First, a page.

Fascioloides magna is up to 100 mm long, 2–4.5 mm thick, 11–26 mm wide, and oval; it is distinguished from Fasciola spp by its large size and lack of an anterior projecting cone. It is found in domestic and wild ruminants; deer are the reservoir host. The life cycle resembles that of Fasciola spp.
Although flukes will mature in cattle, the intense encapsulation response forms a closed cyst, so eggs rarely pass out of the animal. Pathogenicity is low, and losses are confined primarily to liver condemnations. In sheep and goats, encapsulations do not occur, and the parasites migrate in the liver and other organs, causing tremendous damage. A few parasites can cause death due to extensive migrations. Infection with F magna appears to be rare in alpacas and llamas, in which the response mirrors that seen in cattle. In deer, there is little tissue reaction, and the parasites are enclosed in thin, fibrous cysts that communicate with bile ducts. Histologically, infected livers of all species show black, tortuous tracts formed by migrations of young flukes.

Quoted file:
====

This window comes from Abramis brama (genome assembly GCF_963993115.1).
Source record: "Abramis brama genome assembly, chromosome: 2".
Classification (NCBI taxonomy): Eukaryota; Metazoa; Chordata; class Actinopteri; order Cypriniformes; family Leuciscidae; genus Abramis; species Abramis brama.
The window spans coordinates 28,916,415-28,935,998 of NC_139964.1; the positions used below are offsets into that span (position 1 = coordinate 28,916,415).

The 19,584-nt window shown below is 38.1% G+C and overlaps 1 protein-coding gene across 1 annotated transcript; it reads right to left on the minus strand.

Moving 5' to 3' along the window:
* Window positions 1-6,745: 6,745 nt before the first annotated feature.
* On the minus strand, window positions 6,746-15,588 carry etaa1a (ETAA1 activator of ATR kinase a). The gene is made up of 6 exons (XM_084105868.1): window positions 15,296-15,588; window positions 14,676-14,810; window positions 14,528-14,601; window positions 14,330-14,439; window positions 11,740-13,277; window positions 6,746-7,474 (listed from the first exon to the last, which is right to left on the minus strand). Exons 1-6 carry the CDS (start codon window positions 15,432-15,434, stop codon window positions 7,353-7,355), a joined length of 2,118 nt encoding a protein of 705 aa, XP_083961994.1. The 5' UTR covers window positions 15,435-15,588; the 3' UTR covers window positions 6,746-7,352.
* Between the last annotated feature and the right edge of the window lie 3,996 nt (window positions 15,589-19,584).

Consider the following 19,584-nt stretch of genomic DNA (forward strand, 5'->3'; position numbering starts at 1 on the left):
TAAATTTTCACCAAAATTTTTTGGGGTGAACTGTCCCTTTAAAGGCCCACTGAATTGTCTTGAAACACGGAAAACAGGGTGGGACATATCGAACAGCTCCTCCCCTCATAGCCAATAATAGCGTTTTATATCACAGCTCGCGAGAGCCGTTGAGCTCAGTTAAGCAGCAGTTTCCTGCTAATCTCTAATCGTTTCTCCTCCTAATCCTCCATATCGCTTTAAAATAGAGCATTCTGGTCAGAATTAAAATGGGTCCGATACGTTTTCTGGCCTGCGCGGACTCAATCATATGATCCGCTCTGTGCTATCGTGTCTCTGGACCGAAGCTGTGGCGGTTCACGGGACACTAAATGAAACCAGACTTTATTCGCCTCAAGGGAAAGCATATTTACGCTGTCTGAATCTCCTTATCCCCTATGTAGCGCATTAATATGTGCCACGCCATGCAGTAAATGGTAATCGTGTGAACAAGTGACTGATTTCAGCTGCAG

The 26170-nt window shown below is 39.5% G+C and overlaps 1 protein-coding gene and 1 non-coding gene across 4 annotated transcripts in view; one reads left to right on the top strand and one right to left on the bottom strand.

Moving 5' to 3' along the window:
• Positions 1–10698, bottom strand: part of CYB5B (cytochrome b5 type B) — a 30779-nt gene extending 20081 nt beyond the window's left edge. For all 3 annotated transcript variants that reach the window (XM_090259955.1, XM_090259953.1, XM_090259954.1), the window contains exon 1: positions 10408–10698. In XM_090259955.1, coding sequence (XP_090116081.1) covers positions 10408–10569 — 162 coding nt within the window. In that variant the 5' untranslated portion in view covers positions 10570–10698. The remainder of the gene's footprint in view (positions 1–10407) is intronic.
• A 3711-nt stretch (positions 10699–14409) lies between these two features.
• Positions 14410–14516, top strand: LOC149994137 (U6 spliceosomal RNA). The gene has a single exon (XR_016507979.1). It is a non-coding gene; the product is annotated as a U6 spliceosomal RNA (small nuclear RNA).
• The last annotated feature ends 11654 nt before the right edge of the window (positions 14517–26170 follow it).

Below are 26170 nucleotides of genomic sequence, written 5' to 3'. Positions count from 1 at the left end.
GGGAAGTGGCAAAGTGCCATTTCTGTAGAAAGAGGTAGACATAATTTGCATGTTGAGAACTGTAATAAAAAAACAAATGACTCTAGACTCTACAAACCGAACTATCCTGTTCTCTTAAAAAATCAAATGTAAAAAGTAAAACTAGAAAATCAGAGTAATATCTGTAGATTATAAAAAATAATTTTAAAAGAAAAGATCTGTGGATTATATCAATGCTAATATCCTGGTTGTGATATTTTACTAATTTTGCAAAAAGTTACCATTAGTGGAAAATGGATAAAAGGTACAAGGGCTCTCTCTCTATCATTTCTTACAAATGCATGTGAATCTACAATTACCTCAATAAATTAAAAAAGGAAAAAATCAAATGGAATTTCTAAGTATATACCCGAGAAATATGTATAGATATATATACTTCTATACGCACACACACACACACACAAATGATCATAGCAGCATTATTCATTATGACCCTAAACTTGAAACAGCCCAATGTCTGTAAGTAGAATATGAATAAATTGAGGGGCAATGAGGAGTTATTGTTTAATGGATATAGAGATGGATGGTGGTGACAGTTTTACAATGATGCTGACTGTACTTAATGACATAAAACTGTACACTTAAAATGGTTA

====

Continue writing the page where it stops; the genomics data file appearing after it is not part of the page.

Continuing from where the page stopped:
While the eggs of F magna resemble those of Fasciola hepatica, this is of limited use; eggs usually are not passed by cattle and sheep and probably not by alpacas and llamas. Recovery of the parasites at necropsy as well as differentiation of F hepatica is necessary for definitive diagnosis. When domestic ruminants and deer share the same grazing, the presence of disease due to F magna should be kept in mind. Mixed infections with F hepatica are seen in cattle.
Oxyclozanide has been reported to be effective against F magna in white-tailed deer, and triclabendazole has been used in captive and free-ranging red deer. Rafoxanide has been used successfully against natural infections in cattle. Albendazole (7.5 mg/kg), clorsulon (15 mg/kg), and closantel (15 mg/kg) have shown efficacy against this fluke in sheep. Currently, no products are approved for use against this fluke in the USA. Deer are required for completion of the life cycle; if they can be excluded from the areas grazed by cattle and sheep, control may be effected. Control of the intermediate host (lymnaeid snails) may be possible once it has been identified in a region and the nature of its habitat examined. However, environmental concerns are the same as those for F hepatica.
Last full review/revision August 2014 by Lora R. Ballweber, MS, DVM